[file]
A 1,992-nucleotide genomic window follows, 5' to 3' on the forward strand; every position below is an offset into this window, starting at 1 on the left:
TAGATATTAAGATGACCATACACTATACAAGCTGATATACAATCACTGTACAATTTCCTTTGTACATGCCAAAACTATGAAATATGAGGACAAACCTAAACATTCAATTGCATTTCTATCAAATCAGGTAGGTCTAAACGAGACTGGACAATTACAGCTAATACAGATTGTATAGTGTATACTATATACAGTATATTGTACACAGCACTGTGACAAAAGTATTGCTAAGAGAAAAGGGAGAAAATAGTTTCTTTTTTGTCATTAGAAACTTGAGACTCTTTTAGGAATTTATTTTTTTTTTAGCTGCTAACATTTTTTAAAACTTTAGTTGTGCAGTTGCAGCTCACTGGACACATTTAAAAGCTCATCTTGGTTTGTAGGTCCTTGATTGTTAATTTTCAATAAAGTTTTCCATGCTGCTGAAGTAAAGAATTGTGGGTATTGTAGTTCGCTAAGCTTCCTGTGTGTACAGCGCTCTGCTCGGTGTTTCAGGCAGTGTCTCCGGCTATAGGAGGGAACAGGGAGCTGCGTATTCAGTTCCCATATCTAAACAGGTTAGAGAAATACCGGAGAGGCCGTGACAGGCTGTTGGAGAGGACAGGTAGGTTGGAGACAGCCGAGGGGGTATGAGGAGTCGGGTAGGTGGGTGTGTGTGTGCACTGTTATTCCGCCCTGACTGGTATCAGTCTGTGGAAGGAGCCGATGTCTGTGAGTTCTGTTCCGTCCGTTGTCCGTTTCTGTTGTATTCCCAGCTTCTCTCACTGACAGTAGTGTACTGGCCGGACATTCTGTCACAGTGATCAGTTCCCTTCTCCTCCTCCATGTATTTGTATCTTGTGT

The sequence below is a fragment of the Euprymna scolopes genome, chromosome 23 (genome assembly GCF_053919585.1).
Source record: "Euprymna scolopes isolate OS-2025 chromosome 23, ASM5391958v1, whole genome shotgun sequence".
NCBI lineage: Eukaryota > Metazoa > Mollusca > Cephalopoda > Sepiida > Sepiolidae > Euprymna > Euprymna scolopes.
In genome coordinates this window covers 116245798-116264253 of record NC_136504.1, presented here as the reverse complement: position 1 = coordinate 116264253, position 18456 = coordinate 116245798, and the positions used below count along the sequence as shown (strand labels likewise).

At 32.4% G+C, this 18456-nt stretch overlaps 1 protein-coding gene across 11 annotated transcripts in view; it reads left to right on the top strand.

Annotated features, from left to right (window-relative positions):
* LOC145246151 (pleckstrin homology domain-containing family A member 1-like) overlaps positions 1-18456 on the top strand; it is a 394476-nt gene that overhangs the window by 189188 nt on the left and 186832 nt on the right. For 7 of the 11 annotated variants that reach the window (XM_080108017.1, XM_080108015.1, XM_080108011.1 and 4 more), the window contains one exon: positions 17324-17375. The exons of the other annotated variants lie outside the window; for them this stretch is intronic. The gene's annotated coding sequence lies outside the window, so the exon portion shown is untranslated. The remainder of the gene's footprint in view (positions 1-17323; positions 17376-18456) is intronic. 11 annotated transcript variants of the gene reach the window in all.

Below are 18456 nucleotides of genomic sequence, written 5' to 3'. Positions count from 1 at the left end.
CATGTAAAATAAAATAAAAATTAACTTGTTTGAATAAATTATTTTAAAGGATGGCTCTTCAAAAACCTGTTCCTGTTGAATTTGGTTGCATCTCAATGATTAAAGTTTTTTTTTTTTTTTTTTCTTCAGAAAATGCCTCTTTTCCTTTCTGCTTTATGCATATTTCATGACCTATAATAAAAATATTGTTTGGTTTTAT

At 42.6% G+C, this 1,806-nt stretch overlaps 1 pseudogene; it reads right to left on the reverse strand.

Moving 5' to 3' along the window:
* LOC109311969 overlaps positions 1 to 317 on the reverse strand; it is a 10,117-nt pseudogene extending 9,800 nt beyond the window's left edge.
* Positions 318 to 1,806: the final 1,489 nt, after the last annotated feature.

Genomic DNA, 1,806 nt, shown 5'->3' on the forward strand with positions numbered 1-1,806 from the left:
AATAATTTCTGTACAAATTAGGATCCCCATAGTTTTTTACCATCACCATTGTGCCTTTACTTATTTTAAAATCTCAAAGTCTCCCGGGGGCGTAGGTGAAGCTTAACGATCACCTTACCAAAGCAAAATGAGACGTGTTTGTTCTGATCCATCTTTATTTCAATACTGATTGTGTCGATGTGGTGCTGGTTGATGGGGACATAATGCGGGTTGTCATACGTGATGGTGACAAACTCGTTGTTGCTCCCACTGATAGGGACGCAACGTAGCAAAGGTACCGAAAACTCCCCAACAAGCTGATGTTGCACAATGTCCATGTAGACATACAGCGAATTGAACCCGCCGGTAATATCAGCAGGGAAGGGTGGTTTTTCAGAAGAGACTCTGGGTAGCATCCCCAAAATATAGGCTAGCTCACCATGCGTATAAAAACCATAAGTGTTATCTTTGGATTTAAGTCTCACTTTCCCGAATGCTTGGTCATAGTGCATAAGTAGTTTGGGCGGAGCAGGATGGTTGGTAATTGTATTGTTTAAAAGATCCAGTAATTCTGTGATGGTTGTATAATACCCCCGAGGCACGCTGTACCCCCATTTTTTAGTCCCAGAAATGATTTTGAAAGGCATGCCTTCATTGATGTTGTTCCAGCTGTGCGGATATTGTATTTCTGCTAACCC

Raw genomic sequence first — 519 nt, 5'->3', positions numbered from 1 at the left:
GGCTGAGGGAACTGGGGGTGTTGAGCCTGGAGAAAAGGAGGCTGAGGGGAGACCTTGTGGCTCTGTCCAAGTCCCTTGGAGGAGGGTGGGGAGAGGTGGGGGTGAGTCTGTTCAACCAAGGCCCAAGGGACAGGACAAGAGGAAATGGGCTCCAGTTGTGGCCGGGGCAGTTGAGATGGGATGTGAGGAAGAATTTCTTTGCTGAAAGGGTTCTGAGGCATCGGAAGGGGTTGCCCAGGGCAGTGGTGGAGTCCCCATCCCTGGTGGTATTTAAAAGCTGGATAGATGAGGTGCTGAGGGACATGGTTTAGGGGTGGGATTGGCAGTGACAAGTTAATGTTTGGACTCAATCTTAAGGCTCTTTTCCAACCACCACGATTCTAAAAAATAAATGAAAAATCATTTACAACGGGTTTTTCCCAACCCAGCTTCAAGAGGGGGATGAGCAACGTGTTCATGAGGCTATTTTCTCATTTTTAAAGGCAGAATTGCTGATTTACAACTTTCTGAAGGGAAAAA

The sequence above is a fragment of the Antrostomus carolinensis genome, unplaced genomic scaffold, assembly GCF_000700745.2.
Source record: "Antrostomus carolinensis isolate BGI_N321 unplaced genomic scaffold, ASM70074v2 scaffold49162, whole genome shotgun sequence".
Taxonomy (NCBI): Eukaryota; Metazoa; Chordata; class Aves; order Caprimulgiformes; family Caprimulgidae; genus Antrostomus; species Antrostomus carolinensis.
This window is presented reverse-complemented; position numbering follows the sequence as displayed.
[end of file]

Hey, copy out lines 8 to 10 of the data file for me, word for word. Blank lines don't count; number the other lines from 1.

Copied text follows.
Annotated features, from left to right (window-relative positions):
* LOC145246151 (pleckstrin homology domain-containing family A member 1-like) overlaps positions 1-18456 on the top strand; it is a 394476-nt gene that overhangs the window by 189188 nt on the left and 186832 nt on the right. For 7 of the 11 annotated variants that reach the window (XM_080108017.1, XM_080108015.1, XM_080108011.1 and 4 more), the window contains one exon: positions 17324-17375. The exons of the other annotated variants lie outside the window; for them this stretch is intronic. The gene's annotated coding sequence lies outside the window, so the exon portion shown is untranslated. The remainder of the gene's footprint in view (positions 1-17323; positions 17376-18456) is intronic. 11 annotated transcript variants of the gene reach the window in all.

Below are 18456 nucleotides of genomic sequence, written 5' to 3'. Positions count from 1 at the left end.